Tell the Nigerian Customs Service to follow CET 8541.4010.00 and stop the duty on solar!

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Despite CET code 8541.4010.00 - a classification for import duty tariff - stating that the import duty on solar panels should be 0% solar energy providers are being taxed 5-10% on all solar panels by the Nigerian Customs Service.

Consequently, discharge of goods from ports have slowed considerably. Demurrage charges have risen for all solar energy suppliers as well, which only raises the price of reliable solar energy for customers. This has grave implications for Nigeria’s quest to improve economic productivity and increase energy access in the country. 

Nigeria moved up 24 places, from 169th to 145th on the World Bank Ease of Doing Business Report in 2017 because this administration has demonstrated a willingness to improve the business climate and ensure the survival of the private sector. We commend the Presidential Enabling Business Environment Council (PEBEC) team on its successes thus far. However, it will be counterproductive for government agencies at the ports to operate in a manner that sets them against the vision of government. This will reverse achievements the government has made thus far.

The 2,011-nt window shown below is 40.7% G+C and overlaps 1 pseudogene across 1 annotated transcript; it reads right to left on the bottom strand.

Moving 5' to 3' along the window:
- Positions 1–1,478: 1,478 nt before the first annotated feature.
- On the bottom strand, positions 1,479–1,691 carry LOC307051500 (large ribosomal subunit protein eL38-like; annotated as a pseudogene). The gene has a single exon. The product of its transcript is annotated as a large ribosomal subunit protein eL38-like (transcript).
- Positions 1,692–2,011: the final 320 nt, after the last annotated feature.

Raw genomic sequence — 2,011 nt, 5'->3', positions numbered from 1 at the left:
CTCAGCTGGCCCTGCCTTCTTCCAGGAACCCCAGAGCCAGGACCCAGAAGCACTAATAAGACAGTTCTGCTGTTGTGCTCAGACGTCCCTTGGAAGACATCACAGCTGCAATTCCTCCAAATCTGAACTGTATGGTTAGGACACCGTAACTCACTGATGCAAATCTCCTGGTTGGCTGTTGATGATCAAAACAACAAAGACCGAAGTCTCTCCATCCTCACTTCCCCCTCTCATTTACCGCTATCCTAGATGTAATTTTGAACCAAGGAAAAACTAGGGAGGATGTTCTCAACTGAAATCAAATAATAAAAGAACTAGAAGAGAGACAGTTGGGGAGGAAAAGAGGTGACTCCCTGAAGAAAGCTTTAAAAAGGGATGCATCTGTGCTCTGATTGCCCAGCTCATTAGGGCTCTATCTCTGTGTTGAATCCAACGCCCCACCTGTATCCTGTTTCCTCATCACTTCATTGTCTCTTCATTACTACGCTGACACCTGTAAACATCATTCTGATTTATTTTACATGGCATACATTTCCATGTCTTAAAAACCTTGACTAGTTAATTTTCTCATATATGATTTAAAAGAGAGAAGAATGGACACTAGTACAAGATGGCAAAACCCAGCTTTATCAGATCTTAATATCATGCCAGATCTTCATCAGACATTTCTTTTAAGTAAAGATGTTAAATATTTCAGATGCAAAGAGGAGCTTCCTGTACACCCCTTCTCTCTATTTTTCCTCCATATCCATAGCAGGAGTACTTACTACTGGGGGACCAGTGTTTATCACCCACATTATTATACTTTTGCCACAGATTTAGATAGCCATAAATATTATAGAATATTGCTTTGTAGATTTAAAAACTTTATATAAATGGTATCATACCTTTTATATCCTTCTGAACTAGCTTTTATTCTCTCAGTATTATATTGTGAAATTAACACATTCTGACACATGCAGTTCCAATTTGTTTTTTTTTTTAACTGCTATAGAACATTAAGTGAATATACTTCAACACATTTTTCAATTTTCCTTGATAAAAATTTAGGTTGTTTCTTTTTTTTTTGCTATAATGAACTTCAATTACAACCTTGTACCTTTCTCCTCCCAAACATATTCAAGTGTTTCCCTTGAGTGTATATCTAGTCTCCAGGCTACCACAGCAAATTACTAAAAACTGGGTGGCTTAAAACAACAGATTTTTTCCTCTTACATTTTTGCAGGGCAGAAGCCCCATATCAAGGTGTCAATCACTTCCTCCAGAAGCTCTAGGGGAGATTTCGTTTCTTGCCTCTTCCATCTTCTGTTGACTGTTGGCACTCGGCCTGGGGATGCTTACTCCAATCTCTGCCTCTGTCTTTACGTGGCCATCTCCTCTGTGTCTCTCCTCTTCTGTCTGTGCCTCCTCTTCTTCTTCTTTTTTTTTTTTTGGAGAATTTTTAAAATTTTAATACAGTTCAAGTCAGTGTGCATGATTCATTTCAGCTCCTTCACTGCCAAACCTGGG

The Renewable Energy Association of Nigeria, and its member organizations that include ICE Commercial Power, have answered the National call by providing solutions to the country’s epileptic power situation and our members currently provide over 10,000 direct & indirect jobs to the Nigerian economy. This is apart from the other benefits like increased disposable incomes, improved environmental conditions (like reduced noise and air pollution due to displacement of diesel generators).

The imposition of arbitrary port charges will accelerate value destruction within this industry and will cause prices to rise to uncompetitive levels. All over the world, the cost of solar panels is falling leading to increased adoption of renewables. Paris-based International Energy Association said that renewables accounted for almost two-thirds of net new power capacity around the world in 2016, with almost 165 gigawatts (GW) coming online boosted by solar. The country stands to lose out on this.

Nigeria currently does not have capacity to manufacture solar panels in volumes that can meet market demand hence our recourse to importation while growing capacity locally. This tariff will increase acquisition cost of solar panels in Nigeria which are currently heavily deplored in rural areas where purchasing power is low. This could derail Nigeria’s plan to generate 30 percent of electricity through renewables by 2030.

And so we ask the Nigerian Customs Service to stop the import duty on solar energy.